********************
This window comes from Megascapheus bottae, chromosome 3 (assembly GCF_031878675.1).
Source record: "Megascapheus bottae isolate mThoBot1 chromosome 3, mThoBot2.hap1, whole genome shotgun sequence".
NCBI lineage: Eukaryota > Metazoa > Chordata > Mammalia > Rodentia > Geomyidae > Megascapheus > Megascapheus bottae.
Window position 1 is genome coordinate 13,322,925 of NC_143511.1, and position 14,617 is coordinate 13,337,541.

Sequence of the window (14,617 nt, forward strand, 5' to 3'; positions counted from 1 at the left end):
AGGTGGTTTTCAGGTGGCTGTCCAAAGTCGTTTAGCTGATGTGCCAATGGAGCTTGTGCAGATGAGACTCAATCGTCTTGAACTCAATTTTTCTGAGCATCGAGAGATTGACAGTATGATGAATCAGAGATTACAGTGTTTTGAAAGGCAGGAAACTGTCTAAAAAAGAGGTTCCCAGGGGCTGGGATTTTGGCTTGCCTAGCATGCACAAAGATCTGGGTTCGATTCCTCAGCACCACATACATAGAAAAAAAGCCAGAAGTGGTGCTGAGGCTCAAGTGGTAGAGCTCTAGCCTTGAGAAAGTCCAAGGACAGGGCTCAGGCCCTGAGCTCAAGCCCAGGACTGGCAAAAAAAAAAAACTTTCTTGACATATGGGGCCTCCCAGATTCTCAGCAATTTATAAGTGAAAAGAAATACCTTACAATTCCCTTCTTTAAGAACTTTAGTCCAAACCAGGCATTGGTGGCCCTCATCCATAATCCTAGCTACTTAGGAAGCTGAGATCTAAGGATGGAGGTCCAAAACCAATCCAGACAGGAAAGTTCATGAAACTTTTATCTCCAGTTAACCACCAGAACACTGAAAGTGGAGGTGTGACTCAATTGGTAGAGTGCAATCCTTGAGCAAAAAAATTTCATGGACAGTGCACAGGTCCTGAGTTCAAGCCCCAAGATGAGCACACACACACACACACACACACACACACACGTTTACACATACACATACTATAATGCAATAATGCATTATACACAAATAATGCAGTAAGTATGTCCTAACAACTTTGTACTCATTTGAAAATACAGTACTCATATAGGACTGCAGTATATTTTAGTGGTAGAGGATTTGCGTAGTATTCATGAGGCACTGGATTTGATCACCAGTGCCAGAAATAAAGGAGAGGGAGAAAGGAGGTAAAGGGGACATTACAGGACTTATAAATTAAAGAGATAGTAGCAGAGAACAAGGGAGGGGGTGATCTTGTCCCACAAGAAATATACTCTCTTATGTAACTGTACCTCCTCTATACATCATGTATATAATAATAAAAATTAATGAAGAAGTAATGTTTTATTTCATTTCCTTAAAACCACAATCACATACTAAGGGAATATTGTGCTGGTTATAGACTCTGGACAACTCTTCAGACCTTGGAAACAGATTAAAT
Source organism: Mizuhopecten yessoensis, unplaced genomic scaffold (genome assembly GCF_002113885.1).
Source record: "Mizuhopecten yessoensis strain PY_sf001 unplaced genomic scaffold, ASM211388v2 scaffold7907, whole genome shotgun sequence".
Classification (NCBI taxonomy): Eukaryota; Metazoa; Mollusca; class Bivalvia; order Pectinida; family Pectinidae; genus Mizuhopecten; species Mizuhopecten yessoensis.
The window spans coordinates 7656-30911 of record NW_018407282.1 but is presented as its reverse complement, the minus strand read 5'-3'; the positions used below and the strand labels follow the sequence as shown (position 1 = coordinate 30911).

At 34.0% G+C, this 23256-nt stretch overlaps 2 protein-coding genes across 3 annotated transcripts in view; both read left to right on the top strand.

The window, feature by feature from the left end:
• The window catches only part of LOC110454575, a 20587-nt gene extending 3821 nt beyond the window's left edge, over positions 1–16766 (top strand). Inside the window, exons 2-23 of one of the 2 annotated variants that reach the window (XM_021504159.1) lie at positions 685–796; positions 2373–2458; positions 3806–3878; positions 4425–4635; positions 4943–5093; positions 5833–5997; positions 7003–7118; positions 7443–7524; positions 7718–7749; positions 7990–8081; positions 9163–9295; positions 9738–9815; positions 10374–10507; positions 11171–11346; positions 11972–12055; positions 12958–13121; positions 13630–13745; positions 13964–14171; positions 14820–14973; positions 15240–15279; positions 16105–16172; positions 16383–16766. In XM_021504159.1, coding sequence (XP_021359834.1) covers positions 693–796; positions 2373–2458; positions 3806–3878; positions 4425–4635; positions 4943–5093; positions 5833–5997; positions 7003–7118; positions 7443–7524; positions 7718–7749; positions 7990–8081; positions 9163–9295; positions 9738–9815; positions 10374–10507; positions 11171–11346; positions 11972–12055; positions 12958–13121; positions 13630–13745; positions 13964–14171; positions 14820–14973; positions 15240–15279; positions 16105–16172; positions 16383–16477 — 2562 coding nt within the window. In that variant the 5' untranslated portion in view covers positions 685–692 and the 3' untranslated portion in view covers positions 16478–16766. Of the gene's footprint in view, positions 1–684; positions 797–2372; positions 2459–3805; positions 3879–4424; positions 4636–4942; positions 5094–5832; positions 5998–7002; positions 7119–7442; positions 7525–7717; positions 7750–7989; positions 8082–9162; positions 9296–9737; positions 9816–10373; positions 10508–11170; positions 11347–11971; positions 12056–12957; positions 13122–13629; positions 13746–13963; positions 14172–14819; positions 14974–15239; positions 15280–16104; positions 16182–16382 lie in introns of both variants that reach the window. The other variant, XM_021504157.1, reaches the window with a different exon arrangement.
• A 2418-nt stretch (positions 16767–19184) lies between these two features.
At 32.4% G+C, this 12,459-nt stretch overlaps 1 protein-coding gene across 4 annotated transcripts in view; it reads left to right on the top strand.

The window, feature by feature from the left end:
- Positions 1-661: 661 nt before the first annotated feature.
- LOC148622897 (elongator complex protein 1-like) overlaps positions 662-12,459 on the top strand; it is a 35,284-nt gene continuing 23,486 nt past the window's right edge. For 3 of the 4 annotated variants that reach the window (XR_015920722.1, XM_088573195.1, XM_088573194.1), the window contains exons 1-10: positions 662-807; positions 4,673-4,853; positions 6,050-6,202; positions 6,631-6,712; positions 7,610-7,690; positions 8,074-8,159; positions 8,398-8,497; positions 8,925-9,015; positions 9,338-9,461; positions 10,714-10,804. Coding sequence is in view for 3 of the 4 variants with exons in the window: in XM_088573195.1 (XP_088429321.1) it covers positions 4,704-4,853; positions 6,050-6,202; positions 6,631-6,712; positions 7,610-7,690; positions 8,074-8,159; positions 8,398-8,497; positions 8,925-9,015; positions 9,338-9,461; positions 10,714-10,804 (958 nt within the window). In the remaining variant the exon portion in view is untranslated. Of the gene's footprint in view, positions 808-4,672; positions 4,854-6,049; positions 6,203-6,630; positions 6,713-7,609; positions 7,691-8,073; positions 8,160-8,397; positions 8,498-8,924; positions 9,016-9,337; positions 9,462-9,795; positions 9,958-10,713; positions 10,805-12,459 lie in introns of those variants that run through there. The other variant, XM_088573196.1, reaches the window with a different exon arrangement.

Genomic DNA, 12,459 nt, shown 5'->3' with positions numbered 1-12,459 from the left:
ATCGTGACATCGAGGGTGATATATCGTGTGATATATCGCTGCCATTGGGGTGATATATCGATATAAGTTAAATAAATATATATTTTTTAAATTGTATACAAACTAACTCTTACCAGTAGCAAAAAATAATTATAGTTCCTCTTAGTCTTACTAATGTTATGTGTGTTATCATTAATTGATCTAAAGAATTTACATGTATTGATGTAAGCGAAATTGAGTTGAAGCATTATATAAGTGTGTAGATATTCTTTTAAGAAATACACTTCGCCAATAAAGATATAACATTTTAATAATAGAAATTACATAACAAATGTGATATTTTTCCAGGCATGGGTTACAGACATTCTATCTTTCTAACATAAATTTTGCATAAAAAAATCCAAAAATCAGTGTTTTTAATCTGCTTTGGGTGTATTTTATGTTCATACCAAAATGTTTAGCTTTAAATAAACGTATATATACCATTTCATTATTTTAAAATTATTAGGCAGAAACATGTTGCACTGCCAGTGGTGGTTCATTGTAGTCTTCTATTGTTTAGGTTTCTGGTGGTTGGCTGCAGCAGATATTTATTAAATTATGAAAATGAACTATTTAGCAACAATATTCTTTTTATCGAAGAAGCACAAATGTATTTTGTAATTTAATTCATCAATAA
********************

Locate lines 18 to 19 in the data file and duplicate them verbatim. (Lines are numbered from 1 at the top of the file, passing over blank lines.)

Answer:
- LOC148622897 (elongator complex protein 1-like) overlaps positions 662-12,459 on the top strand; it is a 35,284-nt gene continuing 23,486 nt past the window's right edge. For 3 of the 4 annotated variants that reach the window (XR_015920722.1, XM_088573195.1, XM_088573194.1), the window contains exons 1-10: positions 662-807; positions 4,673-4,853; positions 6,050-6,202; positions 6,631-6,712; positions 7,610-7,690; positions 8,074-8,159; positions 8,398-8,497; positions 8,925-9,015; positions 9,338-9,461; positions 10,714-10,804. Coding sequence is in view for 3 of the 4 variants with exons in the window: in XM_088573195.1 (XP_088429321.1) it covers positions 4,704-4,853; positions 6,050-6,202; positions 6,631-6,712; positions 7,610-7,690; positions 8,074-8,159; positions 8,398-8,497; positions 8,925-9,015; positions 9,338-9,461; positions 10,714-10,804 (958 nt within the window). In the remaining variant the exon portion in view is untranslated. Of the gene's footprint in view, positions 808-4,672; positions 4,854-6,049; positions 6,203-6,630; positions 6,713-7,609; positions 7,691-8,073; positions 8,160-8,397; positions 8,498-8,924; positions 9,016-9,337; positions 9,462-9,795; positions 9,958-10,713; positions 10,805-12,459 lie in introns of those variants that run through there. The other variant, XM_088573196.1, reaches the window with a different exon arrangement.

Genomic DNA, 12,459 nt, shown 5'->3' with positions numbered 1-12,459 from the left: